Q From Faith Gildenhuys: What’s the history of best bib and tucker?
A A tucker was a bit of lace worn around the neck and top of the bodice by 17th-18th century women, presumably something that was tucked in; the bib was closely related to our modern term — a shirt-front or covering for the breast. The expression is first recorded from the middle of the eighteenth century, initially only for women and girls, as you might expect, but later on also to men, when the words had become a fixed phrase and disengaged from their real meanings. Before then, the common expression seems to have been best bib and band (band meaning collar), also commonly used for men as well as women, which continued after the new term had come into use, though it seems to have died out at the end of the eighteenth century. The word derives from the same source as the tucker of food, but is unconnected in meaning.
Search World Wide Words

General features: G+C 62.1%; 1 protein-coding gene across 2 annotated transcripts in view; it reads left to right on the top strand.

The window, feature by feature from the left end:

Recently added or updated
By hook or by crook; Polish off; Loggerhead; Lame duck; But and ben; Logomaniac; Type louse; Corium; Lie Doggo; Fewmet; Dingbat; Kibosh; Caucus; Oryzivorous; Kick the bucket; Satisficer; Beside oneself; Words of the Year 2015; Peradventure; Sconce; Orchidelirium; How’s your father; Goon; Emoji; Thank your mother for the rabbits; Nonplussed; Bob’s-a-dying; Methinks; Bill of goods.
Support World Wide Words!
Donate via PayPal. Select your currency from the list and click Donate.
Buy from Amazon and get me a small commission at no cost to you. Select your preferred site and click Go!